This beautifully designed bilingual book is the first complete translation of the second volume of poetry by renowned Japanese poet Nakahara Chuya 1907 1937 Originally titled Arishi hi no uta, it is the second volume by the translator in a planned set of three that will comprise the complete poems of Nakahara Chuya This volume contains a lengthy introduction in which the translator, a scholar of Japanese poetry, provides an historical context for the poetry, as well as analyses of some of its aesthetic devices He also gives a compelling argument for his decision to use verse translations The full English translations are accompanied by the Japanese originals, complete with the original glosses for some of the obscure kanji characters This book will appeal to readers of world poetry and Japanese literature alike, and is an essential volume for any library Chuya is a cultural icon in his own country, with literally millions of readers, including the many students for whom he is a mandatory subject of study Although the poet is relatively obscure outside Japan, this new volume is certain to make great strides in correcting that imbalance....
|Title||:||Poems of Days Past (Arishi hi no uta)|
|Publisher||:||American Book Company July 15, 2005|
|Number of Pages||:||83 pages|
|File Size||:||581 KB|
|Status||:||Available For Download|
|Last checked||:||21 Minutes ago!|
Poems of Days Past (Arishi hi no uta) Reviews
Before I knew anything about Nakahara Chuya's poetry, I had heard comparisons - from those who know (though they are few), namely to Jim Morrison and Arthur Rimbaud, which of course goes well beyond mere poetry and delves into the personal lives of three very different poets from three extremely different lands living in three diametrically different time periods. But there is something which defines the similarities of Chuya to these other two western poetic figures (and the world of poetry), who are better well known, rather than the vast array of differences which would plague any early 20th century poet living in a country increasingly looking to prove its status to the world via aggressive means, a society not known for its public support of esoteric figures, nor a history of being an easily accessable territory for western eyes.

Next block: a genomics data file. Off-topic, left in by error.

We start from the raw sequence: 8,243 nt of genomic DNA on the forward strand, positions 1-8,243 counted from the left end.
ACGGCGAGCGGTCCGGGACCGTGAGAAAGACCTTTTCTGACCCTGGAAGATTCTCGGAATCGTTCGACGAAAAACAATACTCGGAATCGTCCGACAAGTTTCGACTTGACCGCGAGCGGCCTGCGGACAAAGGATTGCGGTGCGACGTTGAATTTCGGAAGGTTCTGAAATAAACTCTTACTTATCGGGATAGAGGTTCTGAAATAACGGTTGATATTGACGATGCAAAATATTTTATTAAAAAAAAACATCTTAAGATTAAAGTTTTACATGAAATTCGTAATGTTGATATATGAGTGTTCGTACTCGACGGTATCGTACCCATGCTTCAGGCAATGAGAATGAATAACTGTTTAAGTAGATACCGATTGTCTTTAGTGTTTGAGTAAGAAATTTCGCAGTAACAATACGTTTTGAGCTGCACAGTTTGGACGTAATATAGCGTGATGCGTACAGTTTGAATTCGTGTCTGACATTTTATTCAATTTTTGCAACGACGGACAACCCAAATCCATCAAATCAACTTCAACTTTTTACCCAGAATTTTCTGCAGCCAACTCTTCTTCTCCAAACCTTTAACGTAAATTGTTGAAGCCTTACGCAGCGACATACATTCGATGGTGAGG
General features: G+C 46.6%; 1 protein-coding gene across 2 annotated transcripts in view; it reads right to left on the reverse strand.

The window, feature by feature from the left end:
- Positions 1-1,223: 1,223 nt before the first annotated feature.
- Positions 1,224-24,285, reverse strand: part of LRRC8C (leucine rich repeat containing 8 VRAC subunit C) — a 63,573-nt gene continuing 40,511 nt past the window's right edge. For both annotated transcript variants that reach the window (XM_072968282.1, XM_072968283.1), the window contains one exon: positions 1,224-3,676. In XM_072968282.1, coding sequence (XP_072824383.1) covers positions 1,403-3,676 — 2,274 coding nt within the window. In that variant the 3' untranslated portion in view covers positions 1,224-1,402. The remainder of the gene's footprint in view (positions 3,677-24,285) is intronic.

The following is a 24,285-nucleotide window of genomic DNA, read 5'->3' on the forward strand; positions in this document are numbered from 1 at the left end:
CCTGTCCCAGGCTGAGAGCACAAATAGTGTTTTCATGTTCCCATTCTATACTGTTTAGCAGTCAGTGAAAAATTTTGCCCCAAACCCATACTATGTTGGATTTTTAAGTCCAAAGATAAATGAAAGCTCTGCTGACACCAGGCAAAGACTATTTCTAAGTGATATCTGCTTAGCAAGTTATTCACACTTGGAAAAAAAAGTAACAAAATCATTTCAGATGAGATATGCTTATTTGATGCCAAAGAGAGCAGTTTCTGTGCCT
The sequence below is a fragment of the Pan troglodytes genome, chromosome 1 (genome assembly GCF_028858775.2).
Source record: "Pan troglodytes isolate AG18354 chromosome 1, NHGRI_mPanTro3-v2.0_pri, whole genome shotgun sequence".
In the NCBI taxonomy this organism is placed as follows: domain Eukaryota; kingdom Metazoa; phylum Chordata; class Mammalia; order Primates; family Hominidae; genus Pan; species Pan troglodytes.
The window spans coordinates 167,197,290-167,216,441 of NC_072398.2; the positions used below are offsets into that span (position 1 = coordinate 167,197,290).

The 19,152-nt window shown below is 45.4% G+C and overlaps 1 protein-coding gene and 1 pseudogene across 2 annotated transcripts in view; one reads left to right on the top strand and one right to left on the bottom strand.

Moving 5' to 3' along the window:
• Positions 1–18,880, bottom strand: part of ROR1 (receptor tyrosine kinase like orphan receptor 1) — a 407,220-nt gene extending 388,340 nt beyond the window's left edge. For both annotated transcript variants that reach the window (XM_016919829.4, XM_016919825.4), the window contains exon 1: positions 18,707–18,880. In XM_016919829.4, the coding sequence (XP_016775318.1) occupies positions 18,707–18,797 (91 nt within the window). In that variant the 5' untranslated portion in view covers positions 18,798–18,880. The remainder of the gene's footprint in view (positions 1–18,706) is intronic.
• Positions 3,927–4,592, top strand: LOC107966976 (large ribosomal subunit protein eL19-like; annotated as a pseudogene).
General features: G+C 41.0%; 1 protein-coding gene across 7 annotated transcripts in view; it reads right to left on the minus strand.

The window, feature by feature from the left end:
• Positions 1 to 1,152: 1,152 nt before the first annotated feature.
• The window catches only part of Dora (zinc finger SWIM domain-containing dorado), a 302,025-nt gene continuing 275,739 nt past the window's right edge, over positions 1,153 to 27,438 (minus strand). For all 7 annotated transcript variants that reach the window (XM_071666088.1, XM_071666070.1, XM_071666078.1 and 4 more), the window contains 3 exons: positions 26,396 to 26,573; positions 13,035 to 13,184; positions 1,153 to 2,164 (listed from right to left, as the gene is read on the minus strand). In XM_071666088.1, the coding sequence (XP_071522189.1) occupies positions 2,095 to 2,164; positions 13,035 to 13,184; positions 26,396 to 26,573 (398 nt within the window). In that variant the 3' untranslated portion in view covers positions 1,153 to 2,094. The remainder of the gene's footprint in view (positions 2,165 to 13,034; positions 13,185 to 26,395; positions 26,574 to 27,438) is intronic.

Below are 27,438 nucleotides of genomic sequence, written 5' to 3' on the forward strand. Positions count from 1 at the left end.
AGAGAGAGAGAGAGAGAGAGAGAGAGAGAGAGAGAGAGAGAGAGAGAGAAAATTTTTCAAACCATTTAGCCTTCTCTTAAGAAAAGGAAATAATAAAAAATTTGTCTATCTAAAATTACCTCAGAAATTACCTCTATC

In addition to its attractive design, intelligent introduction, and helpful bilingual format, this book's translations move with graceful rhythms in finely rendered English. I applaud the translator's bold, and no doubt controversial, decision to commit to verse translations. One of the greatest pleasures of reading Chuya in the original Japanese is the richness of sound, from complex rhythms to other forms of structural repetition. Finally, we have translations that give precedence to this essential characteristic of Chuya's poetry, and I would say Beville is for the most part successful. I see that he has deployed a number of sound devices in English that don't correspond directly to the Japanese (when do translations ever correspond directly?), but nevertheless convey the aural beauty of the originals. Reading these, for me, is like rediscovering Chuya in English. New readers are fortunate to have a translation so true to the spirit of the original.
I have read so much haiku over the years that I was surprised to find a Japanese poet like this. It was quite refreshing. In some ways, it is like reading the European poets of the late 19th and early 20th century, since he uses some of the same techniques, but the Japanese tradition comes through as well, from the images to some of the subject matter-- there is that gasp of recognition and pleasure when you see stock themes and imagery from ancient haiku recast in more modern settings and poetic techniques. Chuya truly is a world poet.
By most accounts the most important poet of modern Japan, Nakahara Chuya remained largely untranslated until this, the second of two fine translations by Ry Beville. Any skepticism about translated poetry is soon vanquished as the unmistakable voice of Nakahara Chuya appears in powerfully rhythmic English.